After the lecture, participants were told to break into smaller groups that included members of the different generations. The young and old shuffled around the room awkwardly trying to figure out the ages of strangers in their midst, wondering whether it was OK to ask. The Nexters and Veterans were easy to spot. It was hard to tell the Xers from the Boomers, though, because they are closer in age. Each group was given a case study outlining a typical problem, and the multi-generational team had to solve it. In one case, a 27-year-old whiz-kid manager complained that a 63-year-old colleague treated her like "the girl who came across the street to mow my grass." In another, a manager asked his employees to stay late to finish a project. Boomers were willing to do so, but Xers argued the request was unreasonable because they "have a life" outside of work.

Participants shared success stories of generations working together. John Grady, a grants management executive who has been at HHS for 20 years, says that young and old employees could serve as mutual mentors. Grady, a Veteran, related how at a recent training session on grants management software programs, he stood next to a much younger employee and said: "We may as well sit together." Grady figured that he should sit next to someone who knew a lot more about computers.

"If I had a question about computers he could point me to the right spot on the keyboard," Grady said. On the other hand, "over lunch, I figured he might ask, 'Do we ever use such and such analysis?' and I could draw on uses from several decades of experience. He could mentor me in the current use of equipment. I could mentor him in the context in which it can be used." The exchange of knowledge made the two men equals in a sense. Once you start working together, Grady said, people forget all about the stereotypes of the generations and focus on the task at hand.

Most managers believe that intergenerational diversity is an asset. The first step to creating this harmony is to ask your staffers how they would like to work, says Roy Tucker, director of organizational and employee development at HHS. "I've learned that the young crowd, especially Xers, have low tolerance for bureaucracy and rules, especially regarding time and attendance. So I encourage them to take advantage of flexible time schedules."

"I tell people that there are some rules that have to be honored, and I explain why," he says. "But there is lots of flexibility, so we can find a way to make the rules work for us."

He also uses the flextime benefit to recruit workers. To lure a Generation Xer from outside the government to manage of an important Web-based project, Tucker found out about her personal goals and fashioned the job around her schedule. "She wanted to take a class on Monday and Wednesday, and we arranged her working hours around that."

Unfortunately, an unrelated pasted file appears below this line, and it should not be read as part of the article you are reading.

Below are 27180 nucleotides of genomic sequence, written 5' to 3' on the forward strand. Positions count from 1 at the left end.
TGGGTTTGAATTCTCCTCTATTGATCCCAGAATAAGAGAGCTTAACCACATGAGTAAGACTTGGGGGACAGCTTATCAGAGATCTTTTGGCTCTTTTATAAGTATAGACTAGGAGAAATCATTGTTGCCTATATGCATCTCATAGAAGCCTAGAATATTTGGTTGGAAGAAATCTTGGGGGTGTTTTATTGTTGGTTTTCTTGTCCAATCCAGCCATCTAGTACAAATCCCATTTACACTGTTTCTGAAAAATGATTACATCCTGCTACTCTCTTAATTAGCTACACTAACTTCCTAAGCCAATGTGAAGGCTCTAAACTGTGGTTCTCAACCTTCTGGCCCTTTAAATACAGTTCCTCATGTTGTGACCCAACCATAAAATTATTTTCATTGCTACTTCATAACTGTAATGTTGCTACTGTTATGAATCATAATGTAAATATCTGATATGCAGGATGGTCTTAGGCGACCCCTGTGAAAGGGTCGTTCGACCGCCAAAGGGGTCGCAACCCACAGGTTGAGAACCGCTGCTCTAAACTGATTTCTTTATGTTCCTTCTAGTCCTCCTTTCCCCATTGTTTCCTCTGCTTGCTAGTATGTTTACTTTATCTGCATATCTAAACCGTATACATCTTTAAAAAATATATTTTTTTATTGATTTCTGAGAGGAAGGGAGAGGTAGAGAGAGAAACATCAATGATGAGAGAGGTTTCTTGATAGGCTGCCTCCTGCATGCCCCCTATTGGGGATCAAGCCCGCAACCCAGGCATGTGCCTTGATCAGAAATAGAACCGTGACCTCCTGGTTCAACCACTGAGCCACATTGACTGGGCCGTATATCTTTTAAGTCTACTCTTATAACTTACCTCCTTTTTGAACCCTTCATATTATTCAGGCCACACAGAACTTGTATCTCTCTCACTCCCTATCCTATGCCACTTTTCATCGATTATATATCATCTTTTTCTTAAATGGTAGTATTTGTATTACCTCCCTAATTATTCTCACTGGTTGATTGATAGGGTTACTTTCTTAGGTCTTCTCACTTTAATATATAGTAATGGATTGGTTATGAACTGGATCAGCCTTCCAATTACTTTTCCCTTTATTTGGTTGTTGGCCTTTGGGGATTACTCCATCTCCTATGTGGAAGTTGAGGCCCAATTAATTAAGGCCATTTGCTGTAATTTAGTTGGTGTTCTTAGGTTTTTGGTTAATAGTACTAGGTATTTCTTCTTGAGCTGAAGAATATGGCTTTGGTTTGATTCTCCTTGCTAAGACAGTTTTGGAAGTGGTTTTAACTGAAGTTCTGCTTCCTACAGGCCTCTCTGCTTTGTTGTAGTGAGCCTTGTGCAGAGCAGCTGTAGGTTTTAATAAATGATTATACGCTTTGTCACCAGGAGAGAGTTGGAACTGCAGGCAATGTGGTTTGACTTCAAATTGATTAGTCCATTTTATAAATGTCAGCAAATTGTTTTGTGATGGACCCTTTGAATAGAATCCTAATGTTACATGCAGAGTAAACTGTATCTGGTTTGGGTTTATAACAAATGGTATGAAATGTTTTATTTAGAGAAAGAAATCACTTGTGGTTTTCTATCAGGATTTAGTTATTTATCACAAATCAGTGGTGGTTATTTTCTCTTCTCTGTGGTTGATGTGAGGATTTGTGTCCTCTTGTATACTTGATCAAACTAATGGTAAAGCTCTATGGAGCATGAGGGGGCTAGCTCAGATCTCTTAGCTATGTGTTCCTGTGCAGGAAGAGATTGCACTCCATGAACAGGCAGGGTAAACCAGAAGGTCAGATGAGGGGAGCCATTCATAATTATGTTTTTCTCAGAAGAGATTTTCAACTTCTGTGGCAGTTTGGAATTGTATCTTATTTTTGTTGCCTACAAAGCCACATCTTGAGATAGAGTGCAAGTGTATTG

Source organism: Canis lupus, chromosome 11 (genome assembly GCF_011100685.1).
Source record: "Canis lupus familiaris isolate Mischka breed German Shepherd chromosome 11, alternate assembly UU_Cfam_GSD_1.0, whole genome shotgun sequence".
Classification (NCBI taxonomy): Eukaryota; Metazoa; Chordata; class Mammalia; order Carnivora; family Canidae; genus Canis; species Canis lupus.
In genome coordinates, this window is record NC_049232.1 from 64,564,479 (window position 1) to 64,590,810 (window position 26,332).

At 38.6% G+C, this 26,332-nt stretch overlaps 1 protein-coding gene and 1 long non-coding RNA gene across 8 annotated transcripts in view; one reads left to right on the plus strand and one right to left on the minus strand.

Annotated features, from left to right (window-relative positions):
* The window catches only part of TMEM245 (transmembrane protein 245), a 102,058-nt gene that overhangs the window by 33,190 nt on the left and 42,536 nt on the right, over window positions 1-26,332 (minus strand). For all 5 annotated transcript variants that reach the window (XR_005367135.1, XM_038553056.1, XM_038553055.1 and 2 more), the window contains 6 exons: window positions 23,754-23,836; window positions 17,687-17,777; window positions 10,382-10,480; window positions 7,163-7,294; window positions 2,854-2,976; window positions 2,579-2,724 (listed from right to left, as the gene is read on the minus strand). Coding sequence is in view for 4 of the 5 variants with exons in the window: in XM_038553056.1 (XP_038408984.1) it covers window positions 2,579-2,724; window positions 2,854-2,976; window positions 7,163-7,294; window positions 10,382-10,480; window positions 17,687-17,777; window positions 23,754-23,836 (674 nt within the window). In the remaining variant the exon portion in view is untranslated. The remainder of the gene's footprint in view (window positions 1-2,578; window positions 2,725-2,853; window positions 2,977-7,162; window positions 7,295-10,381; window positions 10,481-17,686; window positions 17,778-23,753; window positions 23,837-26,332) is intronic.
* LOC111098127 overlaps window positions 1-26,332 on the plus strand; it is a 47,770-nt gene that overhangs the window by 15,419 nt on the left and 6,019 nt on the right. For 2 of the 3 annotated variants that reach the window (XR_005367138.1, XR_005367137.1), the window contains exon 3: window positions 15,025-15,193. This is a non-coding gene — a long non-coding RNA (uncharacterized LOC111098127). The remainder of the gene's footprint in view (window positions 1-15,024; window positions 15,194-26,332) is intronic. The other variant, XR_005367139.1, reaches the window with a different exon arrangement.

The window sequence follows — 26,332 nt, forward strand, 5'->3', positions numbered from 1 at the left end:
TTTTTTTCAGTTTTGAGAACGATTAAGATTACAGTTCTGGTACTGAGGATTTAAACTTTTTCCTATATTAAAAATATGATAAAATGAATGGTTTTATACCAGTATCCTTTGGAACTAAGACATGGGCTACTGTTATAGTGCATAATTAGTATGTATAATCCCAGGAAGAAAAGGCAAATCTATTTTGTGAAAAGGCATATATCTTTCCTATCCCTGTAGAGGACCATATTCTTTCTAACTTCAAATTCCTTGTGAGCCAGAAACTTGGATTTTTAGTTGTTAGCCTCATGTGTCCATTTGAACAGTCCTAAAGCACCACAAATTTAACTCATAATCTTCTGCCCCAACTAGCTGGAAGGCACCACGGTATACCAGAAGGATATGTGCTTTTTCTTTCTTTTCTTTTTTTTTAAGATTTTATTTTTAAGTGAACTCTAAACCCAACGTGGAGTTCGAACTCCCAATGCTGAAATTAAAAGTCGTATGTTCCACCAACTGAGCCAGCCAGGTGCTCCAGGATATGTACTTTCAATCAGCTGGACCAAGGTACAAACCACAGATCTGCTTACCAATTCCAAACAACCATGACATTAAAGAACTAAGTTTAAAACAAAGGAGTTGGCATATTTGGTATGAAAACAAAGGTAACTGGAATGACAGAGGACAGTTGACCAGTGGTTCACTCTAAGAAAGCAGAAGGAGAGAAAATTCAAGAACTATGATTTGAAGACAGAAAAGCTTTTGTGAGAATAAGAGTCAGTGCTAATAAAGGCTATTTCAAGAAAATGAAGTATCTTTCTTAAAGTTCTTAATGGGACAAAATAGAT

Before the young manager came on board however, Tucker wanted to make sure the Boomers she'd be working with-many of whom still believed in the negative stereotype of Xers as unmotivated slackers-were on their best behavior. To manage the generational tension, Tucker emphasized that the new manager would take some of the workload from the existing staff, giving the Boomers the chance to focus on different projects.

The Boomers greeted the new manager with open minds and fell in love with her by the end of her first day. "They were so impressed with her skills," says Tucker. "She is highly organized, very task-oriented and is moving faster than the Boomers expected. The Boomers are pleased because somebody is finally there to help them. The [project] is really taking off, and that overcomes any angst about generational differences."

From X to Next

Offering a flexible work schedule is one way to accommodate the needs of the younger generation. Xers and Nexters also value professional development and seek mentors to show them the ropes. One Xer almost quit her job because, she says, her Boomer boss was a controlling, self-righteous micro-manager. She'll never forget the time when he said to her at a meeting, "Oh, you're probably too young to remember the Cold War."

"I felt like telling him off," she says years later, speaking from a cell phone outside her office building, where she asked to be called so she could freely berate him and lambaste his cronies. "I wanted to say, 'Are you telling me that my place at the table isn't earned or that I don't deserve to be here because I don't remember the Beatles?' " At the time, though, she wasn't nearly as articulate. So she said nothing. Luckily, she hooked up with another Xer who took her under her wing and helped her build a portfolio of marketable skills. "I was working on a project," she says, "and a manager recruited me into her office. We worked together for five years. Every time she moved up to higher positions, I moved up with her. I learned a lot from her about how timing in an organization impacts your ability to be a contributor. She had the same frustration working with Boomers. One Boomer said she had to be here 15 years before she could be taken seriously."